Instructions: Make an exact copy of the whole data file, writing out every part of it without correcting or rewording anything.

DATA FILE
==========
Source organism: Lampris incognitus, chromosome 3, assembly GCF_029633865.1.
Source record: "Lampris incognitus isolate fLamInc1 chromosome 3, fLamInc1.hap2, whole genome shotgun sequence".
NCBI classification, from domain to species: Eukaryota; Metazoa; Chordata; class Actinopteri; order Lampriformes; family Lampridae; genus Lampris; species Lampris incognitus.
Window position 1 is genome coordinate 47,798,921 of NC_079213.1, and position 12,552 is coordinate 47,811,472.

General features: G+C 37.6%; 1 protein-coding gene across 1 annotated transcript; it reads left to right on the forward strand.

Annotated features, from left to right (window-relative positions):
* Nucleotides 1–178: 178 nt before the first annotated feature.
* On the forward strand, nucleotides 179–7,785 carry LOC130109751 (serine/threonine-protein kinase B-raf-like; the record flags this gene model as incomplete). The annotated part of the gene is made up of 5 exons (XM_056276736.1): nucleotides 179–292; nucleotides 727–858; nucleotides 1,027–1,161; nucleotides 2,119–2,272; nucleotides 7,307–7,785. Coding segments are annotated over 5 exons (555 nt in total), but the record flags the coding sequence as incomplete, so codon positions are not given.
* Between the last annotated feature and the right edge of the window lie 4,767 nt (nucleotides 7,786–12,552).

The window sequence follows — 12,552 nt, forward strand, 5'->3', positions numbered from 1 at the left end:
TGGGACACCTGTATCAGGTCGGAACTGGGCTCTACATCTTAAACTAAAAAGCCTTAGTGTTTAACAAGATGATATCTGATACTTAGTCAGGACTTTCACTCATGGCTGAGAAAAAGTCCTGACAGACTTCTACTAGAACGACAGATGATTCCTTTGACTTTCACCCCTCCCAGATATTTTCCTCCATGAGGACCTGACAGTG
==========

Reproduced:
Source organism: Lampris incognitus, chromosome 3, assembly GCF_029633865.1.
Source record: "Lampris incognitus isolate fLamInc1 chromosome 3, fLamInc1.hap2, whole genome shotgun sequence".
NCBI classification, from domain to species: Eukaryota; Metazoa; Chordata; class Actinopteri; order Lampriformes; family Lampridae; genus Lampris; species Lampris incognitus.
Window position 1 is genome coordinate 47,798,921 of NC_079213.1, and position 12,552 is coordinate 47,811,472.

General features: G+C 37.6%; 1 protein-coding gene across 1 annotated transcript; it reads left to right on the forward strand.

Annotated features, from left to right (window-relative positions):
* Nucleotides 1–178: 178 nt before the first annotated feature.
* On the forward strand, nucleotides 179–7,785 carry LOC130109751 (serine/threonine-protein kinase B-raf-like; the record flags this gene model as incomplete). The annotated part of the gene is made up of 5 exons (XM_056276736.1): nucleotides 179–292; nucleotides 727–858; nucleotides 1,027–1,161; nucleotides 2,119–2,272; nucleotides 7,307–7,785. Coding segments are annotated over 5 exons (555 nt in total), but the record flags the coding sequence as incomplete, so codon positions are not given.
* Between the last annotated feature and the right edge of the window lie 4,767 nt (nucleotides 7,786–12,552).

The window sequence follows — 12,552 nt, forward strand, 5'->3', positions numbered from 1 at the left end:
TGGGACACCTGTATCAGGTCGGAACTGGGCTCTACATCTTAAACTAAAAAGCCTTAGTGTTTAACAAGATGATATCTGATACTTAGTCAGGACTTTCACTCATGGCTGAGAAAAAGTCCTGACAGACTTCTACTAGAACGACAGATGATTCCTTTGACTTTCACCCCTCCCAGATATTTTCCTCCATGAGGACCTGACAGTG